Alfa Laval, a Swedish engineering firm, is collaborating with its compatriot Wallenius Marine to develop wind propulsion technologies for cargo ships and other ship types, with the first system expected to be onboard within five years.
A 50/50 joint venture, called AlfaWall Oceanbird, initially plans to install wing sails on a transatlantic car carrier with a capacity of 7,000 units. The solution should cut emissions by up to 90% compared to today’s most energy-efficient vessels at an average speed of 10 knots.
Wallenius developed the Oceanbird concept in co-operation with KTH and SSPA in the wPCC (wind powered car carrier) project. The concept envisions a vessel outfitted with five 80-meter-high wing sails.
While the technology is initially developed for cargo vessels, the two companies aim to expand it to cruise liners and other vessels based on market demand.
“Meeting the shipping industry’s decarbonisation ambition will require multiple new solutions. In this new joint venture, we will combine the expertise of Alfa Laval and Wallenius, enabling us to develop a completely new and innovative vessel type that can contribute to the decarbonisation targets,” said Tom Erixon, president and CEO of Alfa Laval.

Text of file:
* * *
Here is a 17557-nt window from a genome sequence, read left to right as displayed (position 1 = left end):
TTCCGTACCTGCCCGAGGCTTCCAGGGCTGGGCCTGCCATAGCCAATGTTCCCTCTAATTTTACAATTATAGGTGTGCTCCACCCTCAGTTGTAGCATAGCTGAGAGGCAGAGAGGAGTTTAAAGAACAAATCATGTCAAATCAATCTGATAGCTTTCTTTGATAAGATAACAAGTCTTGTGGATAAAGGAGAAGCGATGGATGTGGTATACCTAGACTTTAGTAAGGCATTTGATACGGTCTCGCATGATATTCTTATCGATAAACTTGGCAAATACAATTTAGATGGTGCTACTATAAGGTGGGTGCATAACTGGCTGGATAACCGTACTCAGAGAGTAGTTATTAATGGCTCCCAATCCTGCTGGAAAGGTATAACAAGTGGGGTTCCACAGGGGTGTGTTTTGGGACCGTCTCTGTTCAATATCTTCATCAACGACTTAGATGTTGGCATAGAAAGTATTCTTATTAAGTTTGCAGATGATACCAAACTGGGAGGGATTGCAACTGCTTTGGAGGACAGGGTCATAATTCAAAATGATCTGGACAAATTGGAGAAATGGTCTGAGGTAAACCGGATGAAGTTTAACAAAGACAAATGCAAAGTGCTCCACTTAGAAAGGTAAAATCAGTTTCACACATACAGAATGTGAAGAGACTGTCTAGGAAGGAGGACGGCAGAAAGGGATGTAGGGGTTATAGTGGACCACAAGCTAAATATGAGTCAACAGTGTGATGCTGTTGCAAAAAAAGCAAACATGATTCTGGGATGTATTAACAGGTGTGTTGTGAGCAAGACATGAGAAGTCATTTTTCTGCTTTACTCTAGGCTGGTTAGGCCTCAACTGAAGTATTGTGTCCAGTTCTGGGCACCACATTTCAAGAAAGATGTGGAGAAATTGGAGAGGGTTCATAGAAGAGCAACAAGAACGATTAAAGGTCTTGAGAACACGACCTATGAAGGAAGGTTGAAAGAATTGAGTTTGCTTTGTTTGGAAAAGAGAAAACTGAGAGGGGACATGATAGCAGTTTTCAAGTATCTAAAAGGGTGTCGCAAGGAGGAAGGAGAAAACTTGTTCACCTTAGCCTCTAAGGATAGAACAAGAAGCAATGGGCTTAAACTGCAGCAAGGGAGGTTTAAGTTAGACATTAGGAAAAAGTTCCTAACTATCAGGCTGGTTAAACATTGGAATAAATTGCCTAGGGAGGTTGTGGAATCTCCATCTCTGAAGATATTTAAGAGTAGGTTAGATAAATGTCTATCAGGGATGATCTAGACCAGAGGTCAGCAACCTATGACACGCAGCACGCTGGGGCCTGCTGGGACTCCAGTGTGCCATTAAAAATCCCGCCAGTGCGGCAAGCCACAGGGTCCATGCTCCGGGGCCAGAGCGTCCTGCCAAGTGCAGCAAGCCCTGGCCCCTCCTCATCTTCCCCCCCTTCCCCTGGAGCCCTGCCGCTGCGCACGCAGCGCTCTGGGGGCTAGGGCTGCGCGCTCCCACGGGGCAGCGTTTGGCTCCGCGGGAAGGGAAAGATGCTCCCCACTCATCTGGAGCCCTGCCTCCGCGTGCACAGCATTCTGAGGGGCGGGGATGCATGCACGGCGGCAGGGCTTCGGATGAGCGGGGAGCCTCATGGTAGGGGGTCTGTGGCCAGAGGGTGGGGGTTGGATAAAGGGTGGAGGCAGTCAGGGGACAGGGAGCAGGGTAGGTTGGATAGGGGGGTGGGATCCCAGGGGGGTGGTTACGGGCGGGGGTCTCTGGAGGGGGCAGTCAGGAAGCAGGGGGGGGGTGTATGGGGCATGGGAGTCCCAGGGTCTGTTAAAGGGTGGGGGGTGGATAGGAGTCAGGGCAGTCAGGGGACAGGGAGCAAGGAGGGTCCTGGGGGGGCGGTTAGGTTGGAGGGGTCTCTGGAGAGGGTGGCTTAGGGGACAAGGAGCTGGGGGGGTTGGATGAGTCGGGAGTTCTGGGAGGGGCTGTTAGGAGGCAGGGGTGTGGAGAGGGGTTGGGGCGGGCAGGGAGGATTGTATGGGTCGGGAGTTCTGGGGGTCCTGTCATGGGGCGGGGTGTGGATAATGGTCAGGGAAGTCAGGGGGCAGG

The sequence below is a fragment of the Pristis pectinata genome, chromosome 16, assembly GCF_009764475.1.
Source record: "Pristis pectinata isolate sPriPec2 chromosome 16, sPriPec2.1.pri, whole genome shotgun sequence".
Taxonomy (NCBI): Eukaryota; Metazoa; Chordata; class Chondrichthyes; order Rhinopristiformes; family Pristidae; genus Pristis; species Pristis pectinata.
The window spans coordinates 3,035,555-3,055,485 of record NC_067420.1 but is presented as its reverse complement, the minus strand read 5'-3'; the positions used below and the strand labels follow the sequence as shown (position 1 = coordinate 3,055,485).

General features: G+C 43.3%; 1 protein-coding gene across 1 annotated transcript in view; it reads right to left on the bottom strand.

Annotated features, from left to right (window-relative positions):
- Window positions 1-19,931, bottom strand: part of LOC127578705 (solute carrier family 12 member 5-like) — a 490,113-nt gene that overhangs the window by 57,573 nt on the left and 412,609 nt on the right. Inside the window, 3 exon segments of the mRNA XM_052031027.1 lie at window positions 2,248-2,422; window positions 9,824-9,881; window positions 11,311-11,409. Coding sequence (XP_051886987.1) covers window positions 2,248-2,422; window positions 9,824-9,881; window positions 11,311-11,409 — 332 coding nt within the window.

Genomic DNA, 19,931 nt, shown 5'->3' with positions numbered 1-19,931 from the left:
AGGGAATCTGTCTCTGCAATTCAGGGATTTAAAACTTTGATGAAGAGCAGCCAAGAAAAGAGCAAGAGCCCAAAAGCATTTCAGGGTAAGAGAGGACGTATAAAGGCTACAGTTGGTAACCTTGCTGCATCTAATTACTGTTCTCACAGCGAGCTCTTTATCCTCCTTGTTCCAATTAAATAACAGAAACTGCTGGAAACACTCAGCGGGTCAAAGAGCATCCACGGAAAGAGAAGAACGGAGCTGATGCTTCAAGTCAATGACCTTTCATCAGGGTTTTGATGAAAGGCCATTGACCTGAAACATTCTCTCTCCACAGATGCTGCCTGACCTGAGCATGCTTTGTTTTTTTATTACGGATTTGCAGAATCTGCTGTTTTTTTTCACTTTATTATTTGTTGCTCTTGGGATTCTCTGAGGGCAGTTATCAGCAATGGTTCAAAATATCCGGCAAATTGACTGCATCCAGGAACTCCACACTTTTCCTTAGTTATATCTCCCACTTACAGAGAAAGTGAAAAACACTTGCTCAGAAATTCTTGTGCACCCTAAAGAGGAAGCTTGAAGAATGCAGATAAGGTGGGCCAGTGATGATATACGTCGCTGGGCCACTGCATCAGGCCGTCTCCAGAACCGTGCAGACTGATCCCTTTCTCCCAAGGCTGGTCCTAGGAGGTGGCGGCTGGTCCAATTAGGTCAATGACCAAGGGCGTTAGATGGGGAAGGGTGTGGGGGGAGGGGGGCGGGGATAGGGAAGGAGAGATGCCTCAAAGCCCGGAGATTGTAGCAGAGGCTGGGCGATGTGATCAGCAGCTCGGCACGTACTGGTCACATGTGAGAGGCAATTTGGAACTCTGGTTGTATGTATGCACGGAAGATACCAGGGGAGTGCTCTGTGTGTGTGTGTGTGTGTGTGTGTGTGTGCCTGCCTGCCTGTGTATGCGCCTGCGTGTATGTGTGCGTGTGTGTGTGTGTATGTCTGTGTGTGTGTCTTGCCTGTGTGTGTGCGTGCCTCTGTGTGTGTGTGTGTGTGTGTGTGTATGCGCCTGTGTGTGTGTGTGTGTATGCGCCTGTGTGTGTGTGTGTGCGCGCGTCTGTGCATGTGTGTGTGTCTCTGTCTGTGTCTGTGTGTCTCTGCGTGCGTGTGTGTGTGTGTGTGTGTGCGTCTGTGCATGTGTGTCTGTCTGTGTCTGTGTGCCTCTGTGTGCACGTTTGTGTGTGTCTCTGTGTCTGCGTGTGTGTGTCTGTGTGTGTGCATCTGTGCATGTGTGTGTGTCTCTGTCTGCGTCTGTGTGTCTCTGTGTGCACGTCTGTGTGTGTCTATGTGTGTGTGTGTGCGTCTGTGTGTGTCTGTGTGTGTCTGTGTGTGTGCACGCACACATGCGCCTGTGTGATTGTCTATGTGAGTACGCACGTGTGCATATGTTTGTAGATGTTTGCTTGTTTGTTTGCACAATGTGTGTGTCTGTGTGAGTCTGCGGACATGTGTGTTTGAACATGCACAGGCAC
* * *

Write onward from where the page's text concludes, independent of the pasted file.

“At Wallenius we are always striving to move the agenda for truly sustainable shipping,” said Jonas Kleberg, Chairman and CEO of Wallenius. “Just as we did with PureBallast, we will now bring Oceanbird into this partnership with Alfa Laval. Together we will provide a powerful solution for sustainable shipping.”
Earlier this year, Wallenius Wilhelmsen announced plans to build the world’s first full-scale wind-powered roro.
In France, Neoline is also working on a wind-powered cargo vessel, with construction set to commence this summer and commissioning targeted for the first half of 2024. Its French counterpart, Zéphyr & Borée, is working on what could be the world’s first sailing containership, complete with eight wing-sails, while tire manufacturer Michelin recently rolled out a telescopic, inflatable wing sail system.